The Worm Bugger

Alright, all you purists out there had better stop reading right now. This is a fly that will make you cringe. The body of this fly is formed from one of those plastic worms that you buy by the dozen down at Hawg Heaven and are beloved of the 150 horsepower, glitter painted, flippin stick crowd. Yeeeehaw! For those of you with less delicate sensibilities, however, or those just interested in a great version of the Wooly Bugger that has a very lifelike feel to it and catches both trout and Hawgs this is a great pattern.

Developed by Gerald Wilt down at Auburn, it can be fished just like a regular Wooly Bugger either weighted or unweighted. There is part of the technique of tying this fly that can be a little tricky the first time, but it does really not take too long to catch onto.


Hook: Mustad 79580 or other 4X (or longer) streamer hook #6-8
Body: Piece of transparent soft plastic worm in color desired
Thread: Color of worm body
Ribbing: Copper wire
Tail: Marabou in desired color
Palmered Rib: Saddle hackle in desired color
Weight (optional): A pair of "lead" dumb bell eyes


1. Select a non-flavored, non-salted, transparent, soft, plastic worm about 6" in length in the color desired. The developer of the fly prefers "motor oil" (yup, that really is a color in these worms). From the tail section of the worm cut a piece that is about 3/4 hook shank length. Carefully work this piece of worm onto the shank of the hook centering it.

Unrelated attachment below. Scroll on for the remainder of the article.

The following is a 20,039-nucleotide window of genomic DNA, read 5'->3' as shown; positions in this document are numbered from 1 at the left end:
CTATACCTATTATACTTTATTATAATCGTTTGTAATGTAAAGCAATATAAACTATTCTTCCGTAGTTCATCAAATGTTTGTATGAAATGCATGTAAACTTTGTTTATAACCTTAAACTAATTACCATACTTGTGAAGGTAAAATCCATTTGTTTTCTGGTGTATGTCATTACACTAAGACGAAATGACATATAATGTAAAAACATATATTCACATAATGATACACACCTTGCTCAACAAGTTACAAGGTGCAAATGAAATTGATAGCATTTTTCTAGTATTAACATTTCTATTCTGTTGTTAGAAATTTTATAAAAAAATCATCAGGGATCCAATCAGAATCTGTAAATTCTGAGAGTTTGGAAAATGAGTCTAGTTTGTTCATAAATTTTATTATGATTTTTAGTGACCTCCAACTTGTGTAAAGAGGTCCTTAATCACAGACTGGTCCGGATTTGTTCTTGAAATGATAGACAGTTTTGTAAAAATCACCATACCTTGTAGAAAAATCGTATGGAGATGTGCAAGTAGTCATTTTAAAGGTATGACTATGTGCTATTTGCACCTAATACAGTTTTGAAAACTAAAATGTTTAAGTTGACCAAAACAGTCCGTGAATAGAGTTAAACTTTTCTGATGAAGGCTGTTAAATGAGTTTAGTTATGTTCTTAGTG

2. Place the hook in your vise. Start your thread behind the worm body and tie in one end of the copper wire for the ribbing. Whip finish the thread behind the worm body.
3. Carefully spiral the wire forward around the plastic worm body. You want it to be tight enough to slightly compress the plastic, but not cut into it. Wrap the end of the wire around the hook just in front of the worm body a couple of times to hold it in place.
4. Now comes the tricky part. You are going to soften the plastic so that it surrounds the wire. This is easiest if you use a rotary vise so that you can turn the body constantly while you are applying heat. If you don't have a rotary vise then take the hook out of your vise and hold it in a pair of hemostats so you can turn it easily. The best way to soften the plastic is to use a heat gun. This will let you control the temperature better and lessen the chances of catching the plastic on fire. If you don't have a heat gun then a cigarette lighter will do the job, but you will have to be more careful. When the plastic softens it will flow around the wire and form a round body. Let it cool completely and it will firm up again.
5. After the body has completely cooled restart your thread behind the worm body. Attach a clump of marabou as a tail. Black or brown works well with the "motor oil" body. Then tie in the tip of the saddle hackle. Whip finish behind the body and trim off the thread. A dab of head cement or super glue is a good idea at this whip finish.
6. Restart the thread in front of the body. Spiral the saddle hackle forward around the plastic body between the spirals of the wire. If you used a transparent worm you will be able to see the wire inside the body. Take a couple of wraps of thread to secure the saddle hackle in place in front of the body. Trim off the excess saddle hackle. Attach a pair of dumb bell eyes if desired. Whip finish. A drop of head cement or super glue on this whip finish is also a good idea.

Voila! You have a transparent soft bodied wooly bugger that is great for trout and bass.